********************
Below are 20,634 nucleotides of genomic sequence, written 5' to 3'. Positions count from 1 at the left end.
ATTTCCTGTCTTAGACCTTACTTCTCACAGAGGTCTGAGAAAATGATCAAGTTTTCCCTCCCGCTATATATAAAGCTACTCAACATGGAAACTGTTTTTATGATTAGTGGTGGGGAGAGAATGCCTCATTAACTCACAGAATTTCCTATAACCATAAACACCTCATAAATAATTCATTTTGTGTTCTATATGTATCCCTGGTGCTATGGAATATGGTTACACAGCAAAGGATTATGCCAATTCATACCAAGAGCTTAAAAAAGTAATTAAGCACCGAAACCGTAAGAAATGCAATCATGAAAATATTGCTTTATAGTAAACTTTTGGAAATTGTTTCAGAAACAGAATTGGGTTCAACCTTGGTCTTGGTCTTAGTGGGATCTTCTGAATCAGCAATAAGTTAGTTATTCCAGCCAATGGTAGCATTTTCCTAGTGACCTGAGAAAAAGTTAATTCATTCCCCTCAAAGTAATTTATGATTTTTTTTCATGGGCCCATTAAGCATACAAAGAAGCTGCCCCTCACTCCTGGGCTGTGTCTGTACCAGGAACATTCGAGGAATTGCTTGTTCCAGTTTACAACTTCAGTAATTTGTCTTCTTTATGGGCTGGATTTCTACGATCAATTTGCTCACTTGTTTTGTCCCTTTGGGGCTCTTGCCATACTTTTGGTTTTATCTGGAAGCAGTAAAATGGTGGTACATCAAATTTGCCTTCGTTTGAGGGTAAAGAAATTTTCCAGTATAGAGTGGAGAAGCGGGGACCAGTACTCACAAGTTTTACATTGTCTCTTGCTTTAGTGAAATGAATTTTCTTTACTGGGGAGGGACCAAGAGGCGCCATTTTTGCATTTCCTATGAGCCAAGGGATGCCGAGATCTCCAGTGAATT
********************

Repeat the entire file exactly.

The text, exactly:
Below are 20,634 nucleotides of genomic sequence, written 5' to 3'. Positions count from 1 at the left end.
ATTTCCTGTCTTAGACCTTACTTCTCACAGAGGTCTGAGAAAATGATCAAGTTTTCCCTCCCGCTATATATAAAGCTACTCAACATGGAAACTGTTTTTATGATTAGTGGTGGGGAGAGAATGCCTCATTAACTCACAGAATTTCCTATAACCATAAACACCTCATAAATAATTCATTTTGTGTTCTATATGTATCCCTGGTGCTATGGAATATGGTTACACAGCAAAGGATTATGCCAATTCATACCAAGAGCTTAAAAAAGTAATTAAGCACCGAAACCGTAAGAAATGCAATCATGAAAATATTGCTTTATAGTAAACTTTTGGAAATTGTTTCAGAAACAGAATTGGGTTCAACCTTGGTCTTGGTCTTAGTGGGATCTTCTGAATCAGCAATAAGTTAGTTATTCCAGCCAATGGTAGCATTTTCCTAGTGACCTGAGAAAAAGTTAATTCATTCCCCTCAAAGTAATTTATGATTTTTTTTCATGGGCCCATTAAGCATACAAAGAAGCTGCCCCTCACTCCTGGGCTGTGTCTGTACCAGGAACATTCGAGGAATTGCTTGTTCCAGTTTACAACTTCAGTAATTTGTCTTCTTTATGGGCTGGATTTCTACGATCAATTTGCTCACTTGTTTTGTCCCTTTGGGGCTCTTGCCATACTTTTGGTTTTATCTGGAAGCAGTAAAATGGTGGTACATCAAATTTGCCTTCGTTTGAGGGTAAAGAAATTTTCCAGTATAGAGTGGAGAAGCGGGGACCAGTACTCACAAGTTTTACATTGTCTCTTGCTTTAGTGAAATGAATTTTCTTTACTGGGGAGGGACCAAGAGGCGCCATTTTTGCATTTCCTATGAGCCAAGGGATGCCGAGATCTCCAGTGAATT